Seven years after forming, the SUNY-ESF basketball program continues to grow

Despite not having an on-campus gym and early struggles, the Mighty Oaks have developed under head coach Scott Blair.

You’d never guess that Ben Russ IV plays on a basketball team too small for the NCAA.

Russ, a freshman bioprocess engineering major at SUNY-ESF, is a center on the school’s USCAA basketball squad. Standing at 6-foot-6 with broad shoulders, he’d blend in physically on most collegiate rosters.

Ten games into his career, Russ has made an immediate impact on the ESF program, averaging 9.8 points and 8.3 rebounds per contest. But to him, his experience can’t be summed up by statistics.

"I was literally looking all over campus to try and find students who could play ball."
- ESF head coach Scott Blair

“Basketball changes you as a person,” Russ said. “I hope that it can make me a better person in general. It makes me feel good, it makes me work up to something. Hopefully, as I move on, that can come out in my character.”

He said that while making his college decision, he was searching for schools that had both an academic and basketball program where he was a fit. Russ, who speaks confidentially and delivers refreshingly honest, intelligent answers to questions, said that he could have continued his playing career at SUNY Polytechnic Institute, or Clarkson University. Russ ultimately picked ESF because it best met both of the criteria he was looking for.

But, just seven years ago, SUNY-ESF wouldn’t have been a match for Russ as the school had no basketball program, not even a club team. All that changed with the arrival of Scott Blair and Tim Hornstein on campus, and a conversation the two had in the school’s library.

Blair was hired to oversee the school’s academic support services in 2008. He brought a basketball background with him, having served as an assistant coach at NCAA Division II Kutztown University, in Pennsylvania, for two seasons and then for three seasons in the same position at nearby Onondaga Community College.

Scott Blair on the ESF sideline during a game against Paul Smith's College

Scott Blair on the ESF sideline during a game against Paul Smith's College (Photo: Bryan Cereijo)

With no basketball program at his new school, Blair was left with few options to continue his coaching career. But, he had an idea: building a basketball program from the ground up at ESF.

For most of Blair’s first year and a half at the school, that’s all it was: just an idea. Then he saw Hornstein walking around ESF in 2009-10 wearing a St. Lawrence basketball T-shirt.

“I was literally looking all over campus to try and find students who could play ball,” Blair said about seeing Hornstein at the school. 

Hornstein, who grew up in the Syracuse area, had just transferred to the school from St. Lawrence, where he was a member of the university’s NCAA Division III basketball program. After not receiving much playing time at St. Lawrence as a freshman, he decided to enroll at ESF because of the school’s academic reputation.

Hornstein was in Moon Library studying one afternoon during his first year at ESF while Blair was passing through. Blair approached Hornstein to see if he’d be interested in trying to form the school’s first basketball team.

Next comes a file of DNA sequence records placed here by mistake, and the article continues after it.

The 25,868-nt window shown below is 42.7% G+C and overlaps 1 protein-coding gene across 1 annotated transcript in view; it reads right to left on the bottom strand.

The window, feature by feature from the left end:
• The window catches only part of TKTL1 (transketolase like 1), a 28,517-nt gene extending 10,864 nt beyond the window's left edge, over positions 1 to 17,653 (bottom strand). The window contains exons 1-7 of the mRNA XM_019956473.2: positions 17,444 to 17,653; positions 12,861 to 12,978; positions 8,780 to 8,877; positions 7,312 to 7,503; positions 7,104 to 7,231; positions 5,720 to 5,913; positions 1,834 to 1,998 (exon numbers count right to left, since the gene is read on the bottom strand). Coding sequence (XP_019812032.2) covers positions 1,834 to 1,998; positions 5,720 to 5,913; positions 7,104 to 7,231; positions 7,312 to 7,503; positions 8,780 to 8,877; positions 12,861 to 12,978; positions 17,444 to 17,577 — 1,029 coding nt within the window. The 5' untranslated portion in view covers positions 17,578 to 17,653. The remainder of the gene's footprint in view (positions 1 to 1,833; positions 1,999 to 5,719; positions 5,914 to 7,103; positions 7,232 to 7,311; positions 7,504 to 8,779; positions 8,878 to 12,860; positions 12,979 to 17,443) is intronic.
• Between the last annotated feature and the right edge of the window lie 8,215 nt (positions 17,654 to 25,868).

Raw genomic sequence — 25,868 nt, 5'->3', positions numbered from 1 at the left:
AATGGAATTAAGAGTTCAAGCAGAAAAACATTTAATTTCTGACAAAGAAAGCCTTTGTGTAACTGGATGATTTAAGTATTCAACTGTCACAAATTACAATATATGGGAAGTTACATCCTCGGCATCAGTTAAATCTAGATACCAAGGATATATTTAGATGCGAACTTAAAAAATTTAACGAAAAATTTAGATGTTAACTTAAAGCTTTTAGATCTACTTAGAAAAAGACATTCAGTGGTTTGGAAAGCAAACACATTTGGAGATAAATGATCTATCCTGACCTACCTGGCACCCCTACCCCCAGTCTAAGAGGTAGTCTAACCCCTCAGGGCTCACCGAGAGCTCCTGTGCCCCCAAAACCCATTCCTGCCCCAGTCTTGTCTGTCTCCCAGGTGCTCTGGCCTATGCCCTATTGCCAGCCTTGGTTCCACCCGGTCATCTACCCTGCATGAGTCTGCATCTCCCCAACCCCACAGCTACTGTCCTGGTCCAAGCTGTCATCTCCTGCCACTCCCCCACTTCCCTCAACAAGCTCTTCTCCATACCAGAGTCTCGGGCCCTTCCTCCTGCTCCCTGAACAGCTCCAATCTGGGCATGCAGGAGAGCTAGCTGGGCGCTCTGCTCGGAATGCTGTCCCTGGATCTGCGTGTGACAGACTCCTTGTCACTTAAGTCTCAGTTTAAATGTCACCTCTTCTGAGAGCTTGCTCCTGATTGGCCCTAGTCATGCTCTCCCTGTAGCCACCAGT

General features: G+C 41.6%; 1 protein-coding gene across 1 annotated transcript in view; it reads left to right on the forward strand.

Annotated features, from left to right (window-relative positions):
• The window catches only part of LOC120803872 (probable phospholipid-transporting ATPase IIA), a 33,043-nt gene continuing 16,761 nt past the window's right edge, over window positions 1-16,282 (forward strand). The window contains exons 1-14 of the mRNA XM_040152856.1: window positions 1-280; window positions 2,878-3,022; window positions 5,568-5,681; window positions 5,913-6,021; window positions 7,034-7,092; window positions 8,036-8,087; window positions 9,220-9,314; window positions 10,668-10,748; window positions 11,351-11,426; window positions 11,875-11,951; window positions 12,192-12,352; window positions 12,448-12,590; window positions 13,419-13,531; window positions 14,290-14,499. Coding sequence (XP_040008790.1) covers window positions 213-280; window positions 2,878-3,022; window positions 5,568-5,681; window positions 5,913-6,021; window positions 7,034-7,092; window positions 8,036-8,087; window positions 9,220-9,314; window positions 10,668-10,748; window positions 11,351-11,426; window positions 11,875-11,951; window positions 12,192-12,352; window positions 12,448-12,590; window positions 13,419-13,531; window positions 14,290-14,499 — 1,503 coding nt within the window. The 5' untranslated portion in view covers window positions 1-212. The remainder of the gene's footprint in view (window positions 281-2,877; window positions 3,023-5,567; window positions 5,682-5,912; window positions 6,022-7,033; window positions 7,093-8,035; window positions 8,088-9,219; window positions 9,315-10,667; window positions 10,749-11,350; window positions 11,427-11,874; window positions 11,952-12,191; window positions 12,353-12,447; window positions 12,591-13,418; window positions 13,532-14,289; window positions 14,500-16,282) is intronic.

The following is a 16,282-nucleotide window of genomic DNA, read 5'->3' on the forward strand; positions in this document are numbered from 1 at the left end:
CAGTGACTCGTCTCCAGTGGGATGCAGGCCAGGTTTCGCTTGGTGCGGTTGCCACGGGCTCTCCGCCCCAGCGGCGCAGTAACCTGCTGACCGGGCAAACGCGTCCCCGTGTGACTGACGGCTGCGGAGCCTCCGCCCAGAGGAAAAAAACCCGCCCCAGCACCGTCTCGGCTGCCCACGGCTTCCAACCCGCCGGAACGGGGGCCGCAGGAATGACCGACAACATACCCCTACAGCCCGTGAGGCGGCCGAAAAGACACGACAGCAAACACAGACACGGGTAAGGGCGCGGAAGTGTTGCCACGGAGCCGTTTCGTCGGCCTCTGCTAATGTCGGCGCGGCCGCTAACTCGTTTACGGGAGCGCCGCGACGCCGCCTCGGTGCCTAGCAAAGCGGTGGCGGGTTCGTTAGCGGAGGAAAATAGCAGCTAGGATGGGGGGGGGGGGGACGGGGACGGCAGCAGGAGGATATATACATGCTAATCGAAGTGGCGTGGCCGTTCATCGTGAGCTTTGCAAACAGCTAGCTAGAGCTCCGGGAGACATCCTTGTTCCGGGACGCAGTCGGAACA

“The idea to move forward with it really happened that day,” Blair said. “I had it floating around in my head for a while. But, I was like, ‘you know what, I’m going to go. We’re going to start looking.’”

Hornstein, who was playing in three rec leagues at that time, said the conversation in Moon Library changed the course of his college experience.

“I’m coming in as a transfer, I don’t really know anyone on campus,” Hornstein said. “That was the turning point [for me]. Not only do I enjoy the drills and playing basketball, but that led to my friend group at ESF.”

Sitting in a booth at Varsity Pizza nearly seven years later, he can still vividly recall the interaction, and repeated Blair’s opening line verbatim.  

“[Scott came up and said], you’re pretty tall, did you ever play basketball?” Hornstein said Blair asked him.

Within minutes, the beginnings of SUNY-ESF’s program had taken shape and Hornstein soon started looking for other interested players for the 2010-11 season. He already had someone in mind: fellow transfer Derrick Knudsen.

Knudsen had spent his first semester of college playing for Rensselaer Polytechnic Institute in Troy, New York, before transferring to ESF. His team and Hornstein’s competed in the same conference their freshmen years and the two often saw each other playing pick-up at Archbold Gym. When Hornstein told Knudsen about the new team, he quickly came aboard.

As for the rest of the roster, things weren’t so easy. Knudsen went around campus searching for anyone who would be interested in playing basketball. Hornstein — who was an orientation advisory during the summer of 2010 — said he started recruiting incoming freshmen who were tall and looked like athletes to come and try out for the new team, which competed on the club level its first two seasons.

But, by the time practice began in the fall of 2010, Knudsen estimated that just five players had competed on their high school’s varsity team, and everyone else had little to no basketball experience. That didn’t bode well for the team’s chances of being competitive.

“Our shooting guard was a lacrosse player,” Hornstein said. “There were football players who had never really played organized basketball. So, it wasn’t a talented group of basketball players.”

The biggest challenge of putting a team together may not have even been filling out the roster. The ESF campus lacks any athletic facilities, so just finding practice time was difficult. The team rotated to different gyms on the Syracuse University campus, before they opened for students. Players were forced to get themselves out of bed and be on the court by 6:30 a.m. most mornings. The current team still follows this schedule.

But, Hornstein said that the odd practice times may have been a positive, as it required everyone to be 100 percent committed. The players formed a bond that first year, despite not winning a game.